20 November, 2015 - 17:57
Author: Heli1
Posted: Fri Nov 20, 2015 9:57 am (GMT -8)


The only useful thermals I have encountered here was in the center of the valley, doubling the flight time.

Of course, any extension of the flight is great, but at some of these places I don't expect anything but a sledder. And that's just fine.

The main purpose of flying here is the awesome, spectacular scenery. It's worth the short flight, and the long hike back up again to retrive my car.
Great for body and soul.

If I want airtime, the fjords are not the answer. Then I have other options.
But I still find 5-10 minutes above a scenic fjord more rewarding than an hour above some of the other local sites.

Also prefer cold water before hungry mountain lions


Hang gliding general :: RE: Fix for Trailing Edge Flutter

20 November, 2015 - 17:52
Author: NMERider
Subject: Re: Fix for Trailing Edge Flutter
Posted: Fri Nov 20, 2015 9:52 am (GMT -8)

airpig wrote: ...The carbon I'm using is about 1/3 of a millimetre thick, its an old LE insert from a topless glider that I flattened out and cut down to size. As for the whole directional thing I'm not sure. What I can tell you is that it is stiffer and slightly thicker than the carbon inserts I have on my litespeed trailing edge and I think it needs to be due to the greater distance between battens than on the litespeed. I also considered balsa and agree it would most likely work also. What surprised me was how quick this was to implement for such a good result. The great thing is that if someone gives this a try on another glider and they don't get the result they want, its easy to put a small piece of sail repair sticky back tape over the cut, and being on the underside it would be almost undetectable
Thanks for the data. I have tracked down some affordable sources of .3mm carbon sheet. A local pilot has had excellent results with balsa wood he found laying in his garage that he varnished to protect from moisture. I may try balsa sheet and cover it with heat shrink model airplane film. It's pretty fast to prepare and should last a long time. I also need to sew some pockets into my sail which has ~525 hours on it. I can do all this without removing the sail from the frame or having to open up the double surface for the speed battens that WW and Icaro2000 use. Thanks for the inspiration.

Attached are photos of the darts I sewed into my Freedom 170 which cured my flutter up to 35mph.
Let's all motivate and educate ourselves to actively manage the various risks we are exposed to in our sport!

Hang gliding general :: RE: Medical Quesionair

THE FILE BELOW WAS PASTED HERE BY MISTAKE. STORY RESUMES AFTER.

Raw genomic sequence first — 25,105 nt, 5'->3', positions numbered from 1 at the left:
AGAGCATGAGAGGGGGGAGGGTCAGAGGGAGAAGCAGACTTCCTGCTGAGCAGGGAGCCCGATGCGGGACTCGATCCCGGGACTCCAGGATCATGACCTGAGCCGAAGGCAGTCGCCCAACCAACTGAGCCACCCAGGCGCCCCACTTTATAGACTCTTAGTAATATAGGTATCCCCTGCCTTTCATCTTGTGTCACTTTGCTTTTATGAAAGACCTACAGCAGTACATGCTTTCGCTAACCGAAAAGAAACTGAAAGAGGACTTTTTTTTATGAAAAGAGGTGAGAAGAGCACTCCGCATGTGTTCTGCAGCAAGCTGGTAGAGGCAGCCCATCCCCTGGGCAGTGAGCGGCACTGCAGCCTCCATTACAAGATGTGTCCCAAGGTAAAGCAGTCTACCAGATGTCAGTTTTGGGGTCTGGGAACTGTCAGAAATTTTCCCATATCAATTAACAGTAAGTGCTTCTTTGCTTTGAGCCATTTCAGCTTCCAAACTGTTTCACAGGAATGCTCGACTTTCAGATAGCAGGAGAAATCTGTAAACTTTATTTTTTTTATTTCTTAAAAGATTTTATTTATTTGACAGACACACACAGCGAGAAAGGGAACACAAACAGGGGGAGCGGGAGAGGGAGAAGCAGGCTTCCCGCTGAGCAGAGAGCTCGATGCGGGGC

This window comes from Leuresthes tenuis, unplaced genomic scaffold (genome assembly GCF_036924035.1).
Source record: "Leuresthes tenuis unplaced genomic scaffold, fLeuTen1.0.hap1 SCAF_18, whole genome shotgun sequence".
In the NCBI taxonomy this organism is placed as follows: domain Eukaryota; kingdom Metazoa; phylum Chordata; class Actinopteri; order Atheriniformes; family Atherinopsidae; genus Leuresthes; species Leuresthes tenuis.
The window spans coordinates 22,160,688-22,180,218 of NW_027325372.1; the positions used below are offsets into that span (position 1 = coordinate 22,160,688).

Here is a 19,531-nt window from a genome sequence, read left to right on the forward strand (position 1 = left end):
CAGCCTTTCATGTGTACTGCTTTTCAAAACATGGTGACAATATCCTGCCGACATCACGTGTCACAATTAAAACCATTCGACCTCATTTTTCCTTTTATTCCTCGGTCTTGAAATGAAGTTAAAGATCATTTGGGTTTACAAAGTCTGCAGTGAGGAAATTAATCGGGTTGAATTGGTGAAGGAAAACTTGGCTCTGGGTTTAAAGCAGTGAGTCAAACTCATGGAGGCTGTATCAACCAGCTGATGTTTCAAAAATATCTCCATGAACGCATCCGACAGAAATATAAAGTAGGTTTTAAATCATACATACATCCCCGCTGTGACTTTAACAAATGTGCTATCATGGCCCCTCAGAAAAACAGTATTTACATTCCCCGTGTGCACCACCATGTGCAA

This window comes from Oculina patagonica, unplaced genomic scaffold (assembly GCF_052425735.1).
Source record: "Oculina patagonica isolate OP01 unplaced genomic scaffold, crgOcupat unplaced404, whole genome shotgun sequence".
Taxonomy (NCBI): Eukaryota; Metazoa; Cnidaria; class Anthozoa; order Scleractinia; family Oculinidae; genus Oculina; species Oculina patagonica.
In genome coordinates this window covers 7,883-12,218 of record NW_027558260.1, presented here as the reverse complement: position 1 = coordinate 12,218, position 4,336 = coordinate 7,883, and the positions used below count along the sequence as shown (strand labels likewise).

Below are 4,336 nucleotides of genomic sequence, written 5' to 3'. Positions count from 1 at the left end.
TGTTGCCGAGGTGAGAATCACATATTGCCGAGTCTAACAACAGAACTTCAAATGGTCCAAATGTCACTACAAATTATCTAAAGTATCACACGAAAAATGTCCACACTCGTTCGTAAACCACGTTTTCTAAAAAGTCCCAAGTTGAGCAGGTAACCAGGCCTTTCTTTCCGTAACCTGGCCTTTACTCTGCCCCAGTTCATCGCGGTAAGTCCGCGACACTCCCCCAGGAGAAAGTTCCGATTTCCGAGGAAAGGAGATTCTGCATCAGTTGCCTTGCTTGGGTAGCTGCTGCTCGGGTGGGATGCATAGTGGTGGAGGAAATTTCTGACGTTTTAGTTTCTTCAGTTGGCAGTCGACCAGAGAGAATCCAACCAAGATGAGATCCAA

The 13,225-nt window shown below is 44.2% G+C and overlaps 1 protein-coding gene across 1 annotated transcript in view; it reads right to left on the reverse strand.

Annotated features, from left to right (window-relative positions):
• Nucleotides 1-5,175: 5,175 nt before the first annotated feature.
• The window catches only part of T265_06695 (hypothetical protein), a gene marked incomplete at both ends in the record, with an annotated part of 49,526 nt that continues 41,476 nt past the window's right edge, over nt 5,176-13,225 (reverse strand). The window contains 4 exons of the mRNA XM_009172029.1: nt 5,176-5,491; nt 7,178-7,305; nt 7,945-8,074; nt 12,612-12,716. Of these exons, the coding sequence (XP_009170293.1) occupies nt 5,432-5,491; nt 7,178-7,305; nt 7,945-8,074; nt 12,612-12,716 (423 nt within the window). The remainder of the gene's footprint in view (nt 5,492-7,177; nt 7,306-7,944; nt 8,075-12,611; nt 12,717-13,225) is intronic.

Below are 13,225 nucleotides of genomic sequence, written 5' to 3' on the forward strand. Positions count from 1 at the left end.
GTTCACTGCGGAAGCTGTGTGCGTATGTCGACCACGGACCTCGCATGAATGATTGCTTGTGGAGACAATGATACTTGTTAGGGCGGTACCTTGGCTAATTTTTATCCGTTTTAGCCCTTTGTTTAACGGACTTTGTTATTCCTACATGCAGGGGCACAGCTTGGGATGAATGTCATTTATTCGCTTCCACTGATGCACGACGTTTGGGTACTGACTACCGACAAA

20 November, 2015 - 17:43
Author: DAVE858
Posted: Fri Nov 20, 2015 9:43 am (GMT -8)

I think the most important thing for folks to consider in the event of an accident are if the area is safe to enter, I once ran to help a friend & was nearly hit by a landing glider! Also consider wether or not the person involved needs a medical transport, for exaple, broken wrist can probably be dealt with by having someone drive the person to the hospital vs a femur/spine injury which would likely need a helicopter extration. Another important consideration is that anyone who is knocked unconcious but regains conciousness & is otherwise fine NEEDS TO GO TO THE HOSPITAL for further evaluation.

Hang gliding general :: RE: Fix for Trailing Edge Flutter

20 November, 2015 - 03:55
Author: dave hopkins
Posted: Thu Nov 19, 2015 7:55 pm (GMT -8)

doubling two different weight or types of sail material will often cause one to become loose because the top material will get lots of UV and shrink more then the bottom.

Hang gliding general :: RE: Fix for Trailing Edge Flutter

20 November, 2015 - 03:47
Author: dayhead
Posted: Thu Nov 19, 2015 7:47 pm (GMT -8)

And I'd like to add that my Harrier seems to keep up with those Freedoms just fine, although Kory's Freedom with VG may beat me on the top end.

Steve Pearson was on top of his game when he designed the Harrier.

But by his own admission, the Harrier is "challenging to land".

That's why I only land my Harrier at AJX on wheels......

You win some, you lose some....such is life.

Hang gliding general :: RE: Things that make you laugh your ass off

20 November, 2015 - 03:34
Author: Fred Wilson
Posted: Thu Nov 19, 2015 7:34 pm (GMT -8)

Two crows are sitting on a fence, when a jet-fighter doing training maneuvers roars overhead.
1st crow says wistfully "Man, I sure wish I could fly that fast!"

2nd crow remarks "If you had two butts, and both of them were on fire, you could!"
Thermaling Tips Wiki + Cross Country Coaching Manuals + RASP Wiki


Hang gliding general :: RE: Fix for Trailing Edge Flutter

20 November, 2015 - 03:32
Author: dayhead
Posted: Thu Nov 19, 2015 7:32 pm (GMT -8)

I remember that way back in the good old days, we'd simply fold the trailing edge hem over and using a desk stapler simply staple in some scallop.

It worked, although those staples would eventually rust a bit....

I'm not a sailmaker, and definitely not an engineer. But it seems to me that adding battens is not necessarily the best solution to this "problem".

I regularly fly a 35 year old Harrier, and it has no flutter, unless I stuff the bar. So how come my friends, flying new high-performance SS gliders, are getting trailing edge flutter? My Harrier cost me $150 and doesn't flutter, but my friend's $4000+ Freedom does flutter. The more things change, the less they remain the same.

Hang gliding general :: RE: The Andy Jackson Curse

20 November, 2015 - 03:29
Author: flybop
Posted: Thu Nov 19, 2015 7:29 pm (GMT -8)

It is not always about the flying or the specific site. Most of all it is about the people you meet...
What a beautiful day! Let's go jump off a mountain!!!

"He did not know he could not fly and so he did" Guy Clark,

"The Cape"